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What is the "System Idle Process" and why does it use so much CPU?

Have you ever opened the task manager and noticed that the systemless process uses 90% or more of your CPU? Contrary to what you might think, it's not bad. This is what that process actually does.

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This article is part of our ongoing series that explains various processes found in Task Manager, such as Runtime Broker, Svchost.exe, dwm.exe, ctfmon.exe, rundll32.exe, Adobe_Updater.exe and many others. Don't know what these services are? Better start reading!

What is the system's idle process?

If you've ever encountered in Task Manager-Windows 1

0 users, look under the "Details" tab – you'll see that the System Idle process uses most, if not all, of your CPU. But System Idle Process is just that; an idle process made by the operating system. Without this process, you can keep your processor busy with anything to do. The system may freeze.

In other words, the CPU resources used by System Idle Process are only unused CPU resources. If the programs use 5% of your CPU, the System Idle process uses 95% of your CPU. You can think of it as a simple placeholder. This is why Task Manager describes this process as "percentage of the time the processor is idle." It has a PID (process identifier) ​​of 0.

Windows hides the system solution process information from the normal Process tab of the Windows 10 task manager to keep things simple, but it still appears on the Details tab.

 Systemless process on the Details tab of Windows 10 task manager

RELATED: Windows Task Manager: The Complete Guide

Why does Windows need a systemless process?

Without this process, you can always keep your processor busy with something to do, and your system may freeze. Windows runs this process as part of the SYSTEM user account, so it is always active in the background while Windows is running.

System Idle Processes are built into the Windows NT operating system, which dates back to 1993 – they also appear in Unix-like operating systems like Linux but work a little differently. A systemless process is a common part of your operating system that runs a single thread on each CPU core for a multiprocessor system, while systems using hyperthreading have an idle thread per logical processor.

RELATED: CPU Basics: Multiple CPUs, Core and Hyper-Threading Explained

System Idle Process & # 39; single purpose is to keep the CPU busy doing something – literally something – while waiting for the next calculation or process entered into it. The reason why everything works is that the free threads use a zero priority, which is lower than regular threads, allowing them to be pushed out of the queue when the operating system has legitimate processes to run. Then, when the CPU ends with that job, it is ready to handle the System Idle Process again. If free threads are always in a clear state – if they are not already running – the CPU keeps and waits for everything the OS throws at it.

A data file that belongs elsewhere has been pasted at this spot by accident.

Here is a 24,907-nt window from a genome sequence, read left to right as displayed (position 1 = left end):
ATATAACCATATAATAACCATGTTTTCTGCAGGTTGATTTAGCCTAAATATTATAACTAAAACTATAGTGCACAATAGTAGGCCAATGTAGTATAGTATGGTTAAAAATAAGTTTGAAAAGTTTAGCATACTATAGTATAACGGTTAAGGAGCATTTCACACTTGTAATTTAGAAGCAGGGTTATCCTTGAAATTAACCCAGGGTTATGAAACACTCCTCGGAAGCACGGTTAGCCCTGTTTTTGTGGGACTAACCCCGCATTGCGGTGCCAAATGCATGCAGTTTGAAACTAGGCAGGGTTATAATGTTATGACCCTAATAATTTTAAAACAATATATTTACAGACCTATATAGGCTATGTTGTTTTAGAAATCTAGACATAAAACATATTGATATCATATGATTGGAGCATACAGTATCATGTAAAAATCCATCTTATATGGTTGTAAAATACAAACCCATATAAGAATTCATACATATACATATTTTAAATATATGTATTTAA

Why does it use so much CPU?

As mentioned earlier, the process seems to use a lot of CPU, which is something you will discover if you open the Task Manager, looking for resource hungry processes. It is normal because it is a special task that is driven by the OS scheduler only when your CPU is idle, which-if you do nothing that requires a lot of processing power it will be quite high.

To understand the number next to the process in the Task Manager, you have to think the opposite of what you normally understand it means. It represents the percentage of CPU available, not how much it uses. If programs use 5% of the CPU, the SIP shows that it uses 95% of the CPU, or 95% of the CPU is unused or unwanted by other wires in the system.

But My Computer Is Slow!

If your computer is slow and you notice high usage of the System Idle Process well, it is not the fault of the system solution process. The process behavior is quite normal and suggests that the problem is not due to high CPU usage. It can be caused by lack of memory, slow storage or anything else using the computer's resources. As always, it's a good idea to run a scan with an antivirus program if you have problems and don't run anything that can slow down your computer.

RELATED: What is the best antivirus program for Windows 10? (Is Windows Defender good enough?)

If it doesn't matter and you're still experiencing slower than usual performance, try uninstalling unused programs, disabling programs that start up when you boot your computer, reducing system animations, freeing up disk space, or defrag your hard drive.

 Disable a startup program in Windows 10 task manager

RELATED: How to disable Windows startup software

System Idle Process is an integral part of the Windows operating system, and while It may look like it is high up 90%, it just shows your available resources and your CPU doesn't do anything with right now.

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